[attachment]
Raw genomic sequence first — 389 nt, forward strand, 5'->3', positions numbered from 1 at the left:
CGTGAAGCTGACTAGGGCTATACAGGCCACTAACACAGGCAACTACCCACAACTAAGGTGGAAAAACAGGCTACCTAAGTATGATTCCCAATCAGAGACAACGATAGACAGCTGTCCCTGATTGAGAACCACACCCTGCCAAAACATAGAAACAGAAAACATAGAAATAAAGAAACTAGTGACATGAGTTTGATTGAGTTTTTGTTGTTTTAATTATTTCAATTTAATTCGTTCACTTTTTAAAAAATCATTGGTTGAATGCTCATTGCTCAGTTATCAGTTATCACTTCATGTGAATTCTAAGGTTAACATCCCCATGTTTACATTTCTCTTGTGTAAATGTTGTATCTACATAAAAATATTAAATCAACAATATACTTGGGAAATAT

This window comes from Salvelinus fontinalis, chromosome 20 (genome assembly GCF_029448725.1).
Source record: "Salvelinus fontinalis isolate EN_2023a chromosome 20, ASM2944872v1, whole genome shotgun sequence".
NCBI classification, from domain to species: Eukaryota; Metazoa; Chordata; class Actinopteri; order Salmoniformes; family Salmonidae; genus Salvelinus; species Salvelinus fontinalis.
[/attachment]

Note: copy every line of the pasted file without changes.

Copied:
Raw genomic sequence first — 389 nt, forward strand, 5'->3', positions numbered from 1 at the left:
CGTGAAGCTGACTAGGGCTATACAGGCCACTAACACAGGCAACTACCCACAACTAAGGTGGAAAAACAGGCTACCTAAGTATGATTCCCAATCAGAGACAACGATAGACAGCTGTCCCTGATTGAGAACCACACCCTGCCAAAACATAGAAACAGAAAACATAGAAATAAAGAAACTAGTGACATGAGTTTGATTGAGTTTTTGTTGTTTTAATTATTTCAATTTAATTCGTTCACTTTTTAAAAAATCATTGGTTGAATGCTCATTGCTCAGTTATCAGTTATCACTTCATGTGAATTCTAAGGTTAACATCCCCATGTTTACATTTCTCTTGTGTAAATGTTGTATCTACATAAAAATATTAAATCAACAATATACTTGGGAAATAT

This window comes from Salvelinus fontinalis, chromosome 20 (genome assembly GCF_029448725.1).
Source record: "Salvelinus fontinalis isolate EN_2023a chromosome 20, ASM2944872v1, whole genome shotgun sequence".
NCBI classification, from domain to species: Eukaryota; Metazoa; Chordata; class Actinopteri; order Salmoniformes; family Salmonidae; genus Salvelinus; species Salvelinus fontinalis.